I had always been the “chubby” one the family. I have two older brothers, who surprisingly got the great family genes and yours truly was left with the not-so-great genes. After ballooning to 230lbs (at a very average height of 5’6) in 2006, I decided enough was enough. Like most people, I joined a franchised gym wanting to become the greatest hunk of muscle in the Chicagoland area. Not surprisingly, the weight started to come off…and slowly but surely I was obsessed with the gym. I got to my leanest point at 165lbs in the summer of 2007. I didn’t have a flat stomach or chiseled abs and it took me almost a year and a half, but I did it…by myself…without guidance…possibly the worst way I could get in “shape”. You see, I was working out like a mad man – 6 days a week (sometimes twice a day), 1 hour at the gym lifting weights, lots of cardio outside the gym, no real regimented diet…and most importantly I was obsessed with the weight scale. I had a big chest, big arms (the “glamour muscles”), and a big smile thinking that I am going to keep up with this schedule the rest of my life… I was wrong.

Now let’s fast forward to November 2011: Back to 206lbs, a few years older, and disheartened that the only way to get back to 165lbs was by following the same ridiculous aforementioned schedule. How does one get motivated to do so? Well, I tried…again…for three months…and it wasn’t working this time around.

A lucky Google search landed me at the AST website, and very quickly I made my first appointment. I had my reservations, but Zach told me I didn’t have to do cardio to get back in shape – SOLD! Then he showed me a before and after picture of a client – DOUBLE SOLD! Before signing up, I made the following comment to Zach: “Just like your client, I want to be to on the wall too”; and he very calmly responded: “If you want it, we will get you there, but compliance is key.”

So now it’s been a little over the month of coming to AST – five weeks to be exact (but we can discount the first week of assessments), and what have we accomplished so far? My body fat has dropped 4.1%, I’ve lost about 11.6lbs while keeping my lean mass fairly stable (meaning the weight loss has pretty much been all fat), I’ve notched my belt once, and the burning desire to be in the best shape possible has come back. This time though, the difference is that I am doing things the “right” way. Things I’ve learnt the last few weeks:

Eating the Right Way

I’m no expert on this matter, but I stick with the basics Zach tells me and it’s actually not that hard. Sure, temptations are all around, but at the end of the day it’s “mind over matter”. Put down the pizza, and pick up a chicken breast (and avocadoes)! Write EVERYTHING in your food journal, and carry it everywhere (I even have a pen affixed to my journal so I don’t have any excuses). Enjoy your cheat meal.

Stretching/Warming Up

I try to come to sessions about 30-40 minutes ahead of time. I don’t like being rushed in life (I come straight from work), so this gives me ample time to stretch and warm up properly. Plus, it also helps me get in the zone before the “Sergio Hell” about to follow. Is it weird to warm up for 40 minutes for a 30 minute workout? Sure. Do I care? Nope.

How to PROPERLY Do a Squat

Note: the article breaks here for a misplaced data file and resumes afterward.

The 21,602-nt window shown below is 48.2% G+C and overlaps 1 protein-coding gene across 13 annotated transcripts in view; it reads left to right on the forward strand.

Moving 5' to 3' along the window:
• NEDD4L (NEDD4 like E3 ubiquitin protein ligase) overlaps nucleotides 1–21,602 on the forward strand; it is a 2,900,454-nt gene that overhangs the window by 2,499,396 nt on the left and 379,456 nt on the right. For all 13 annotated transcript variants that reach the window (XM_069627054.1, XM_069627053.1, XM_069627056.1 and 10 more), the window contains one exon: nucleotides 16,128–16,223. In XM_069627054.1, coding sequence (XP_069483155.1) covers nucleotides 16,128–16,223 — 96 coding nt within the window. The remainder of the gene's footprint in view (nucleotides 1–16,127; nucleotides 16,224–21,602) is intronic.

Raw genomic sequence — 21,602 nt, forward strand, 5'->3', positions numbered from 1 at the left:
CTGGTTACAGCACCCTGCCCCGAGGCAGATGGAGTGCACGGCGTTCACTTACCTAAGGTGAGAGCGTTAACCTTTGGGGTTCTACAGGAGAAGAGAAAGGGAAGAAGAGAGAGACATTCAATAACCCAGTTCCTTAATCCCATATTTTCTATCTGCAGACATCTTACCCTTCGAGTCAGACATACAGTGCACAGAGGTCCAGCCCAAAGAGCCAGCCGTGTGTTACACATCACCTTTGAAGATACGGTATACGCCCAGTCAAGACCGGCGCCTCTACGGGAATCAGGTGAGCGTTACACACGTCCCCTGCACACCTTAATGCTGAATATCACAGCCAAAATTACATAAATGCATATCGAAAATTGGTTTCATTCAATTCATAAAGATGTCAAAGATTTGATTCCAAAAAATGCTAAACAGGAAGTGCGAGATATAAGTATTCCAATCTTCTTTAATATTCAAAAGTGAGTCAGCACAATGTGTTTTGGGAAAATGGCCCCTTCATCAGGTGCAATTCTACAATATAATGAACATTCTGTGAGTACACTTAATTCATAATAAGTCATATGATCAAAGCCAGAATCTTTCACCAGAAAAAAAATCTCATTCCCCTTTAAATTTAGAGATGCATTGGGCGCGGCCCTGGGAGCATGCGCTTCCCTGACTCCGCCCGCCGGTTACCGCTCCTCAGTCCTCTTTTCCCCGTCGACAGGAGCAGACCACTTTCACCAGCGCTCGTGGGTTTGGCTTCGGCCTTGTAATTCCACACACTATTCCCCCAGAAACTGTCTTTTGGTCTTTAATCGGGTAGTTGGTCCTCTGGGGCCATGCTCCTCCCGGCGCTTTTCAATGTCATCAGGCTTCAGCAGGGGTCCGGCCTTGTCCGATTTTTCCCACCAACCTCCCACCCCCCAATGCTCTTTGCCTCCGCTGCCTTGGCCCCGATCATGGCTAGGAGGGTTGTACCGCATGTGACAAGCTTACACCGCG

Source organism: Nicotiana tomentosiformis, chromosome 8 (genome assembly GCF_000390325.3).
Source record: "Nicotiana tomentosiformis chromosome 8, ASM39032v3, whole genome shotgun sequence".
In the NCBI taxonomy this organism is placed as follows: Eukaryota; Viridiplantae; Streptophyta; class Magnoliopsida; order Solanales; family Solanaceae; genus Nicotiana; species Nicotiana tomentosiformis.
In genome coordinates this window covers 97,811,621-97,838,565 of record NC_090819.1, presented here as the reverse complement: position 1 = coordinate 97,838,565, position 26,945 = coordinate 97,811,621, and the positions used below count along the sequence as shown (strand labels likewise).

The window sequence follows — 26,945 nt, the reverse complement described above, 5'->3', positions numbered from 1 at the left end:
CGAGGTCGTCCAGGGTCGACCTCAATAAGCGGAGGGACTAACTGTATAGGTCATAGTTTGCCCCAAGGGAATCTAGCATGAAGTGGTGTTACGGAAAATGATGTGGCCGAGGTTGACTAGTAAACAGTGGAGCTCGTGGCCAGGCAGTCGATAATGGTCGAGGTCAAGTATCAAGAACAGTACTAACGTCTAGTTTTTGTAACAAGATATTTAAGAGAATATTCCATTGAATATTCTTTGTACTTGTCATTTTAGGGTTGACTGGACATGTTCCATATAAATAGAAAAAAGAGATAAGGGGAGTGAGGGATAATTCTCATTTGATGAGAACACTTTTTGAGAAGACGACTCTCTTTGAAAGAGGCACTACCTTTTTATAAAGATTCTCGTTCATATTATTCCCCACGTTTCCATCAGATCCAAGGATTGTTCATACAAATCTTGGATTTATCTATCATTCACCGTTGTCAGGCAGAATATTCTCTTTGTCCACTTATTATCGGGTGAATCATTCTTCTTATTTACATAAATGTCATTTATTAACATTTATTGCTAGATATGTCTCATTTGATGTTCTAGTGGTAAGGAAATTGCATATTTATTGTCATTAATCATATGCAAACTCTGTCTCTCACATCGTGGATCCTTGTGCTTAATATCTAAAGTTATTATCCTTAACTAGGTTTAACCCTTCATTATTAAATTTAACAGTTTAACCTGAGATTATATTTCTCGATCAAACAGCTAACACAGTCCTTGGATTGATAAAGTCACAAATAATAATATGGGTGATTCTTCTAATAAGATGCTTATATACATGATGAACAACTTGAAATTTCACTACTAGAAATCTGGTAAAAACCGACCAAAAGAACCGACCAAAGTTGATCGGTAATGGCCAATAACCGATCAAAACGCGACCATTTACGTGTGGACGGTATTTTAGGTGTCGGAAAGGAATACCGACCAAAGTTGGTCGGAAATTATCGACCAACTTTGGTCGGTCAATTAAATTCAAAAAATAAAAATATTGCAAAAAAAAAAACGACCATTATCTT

Sergio yelled at me the first few sessions: “Stick your butt out!” and I quietly thought to myself: “What the hell does this guy mean?? I don’t understand the words that are coming out of his mouth!!” Well, every time I heard that comment, I went home and practiced sticking my butt out in front of the mirror…and I’m proud to publicly share this information. My squats have become better (again, not an expert yet), and I’ve definitely noticed myself going deeper every time the coaches make me do a squat. The point I’m trying to make is that if you don’t understand something, just ask. I tend to ask a lot of questions and Zach, Sergio, Christine and Julie always have a detailed answer.

Cardio

A mistake from a previous life.

Sure, it requires focus and mental strength (I’ve found myself watching Sergio’s “Alpha Male” video, as well as some other favorites of mine, over and over again), but the real credit goes to the staff: they are experts in their field. Listen to them, follow their guidance and the results will be in your next bio-sig.

See you at the workout station!

Program Review: Giant Sets Training

I’ve seen giant sets training (3 or more exercises for the same bodypart without resting) show up in various magazines and articles on bodybuilding over the years, but never gave it much of a try. I’d occasionally with a few exercises to cut down on training time, but always for little exercises (shoulder raises, tricep extensions, etc.) and never really came into the workout planning on doing it.

However, over the last couple of years I’ve been seeing a lot about using very extreme giant sets for fat loss (6-10 exercises per muscle) in writing from guys like Charles Poliquin, Milos Sarcev, and Nick Mitchell.

Milos Sarcev prepping a client for competition.

I gave it a try for a 5-day cycle, during a short break from training twice a day. My training setup currently looks like this:

Day 1: Chest/Back
Day 2: Legs
Day 3: off
Day 4: Arms
Day 5: off
Day 6: repeat Day 1

When training twice a day, I do that 5 day cycle twice and then do 5 days of only training once a day, during which time I usually try out whatever ridiculous training ideas come into my head. Giant sets was one of them. Here is the entire 5-day cycle as it went: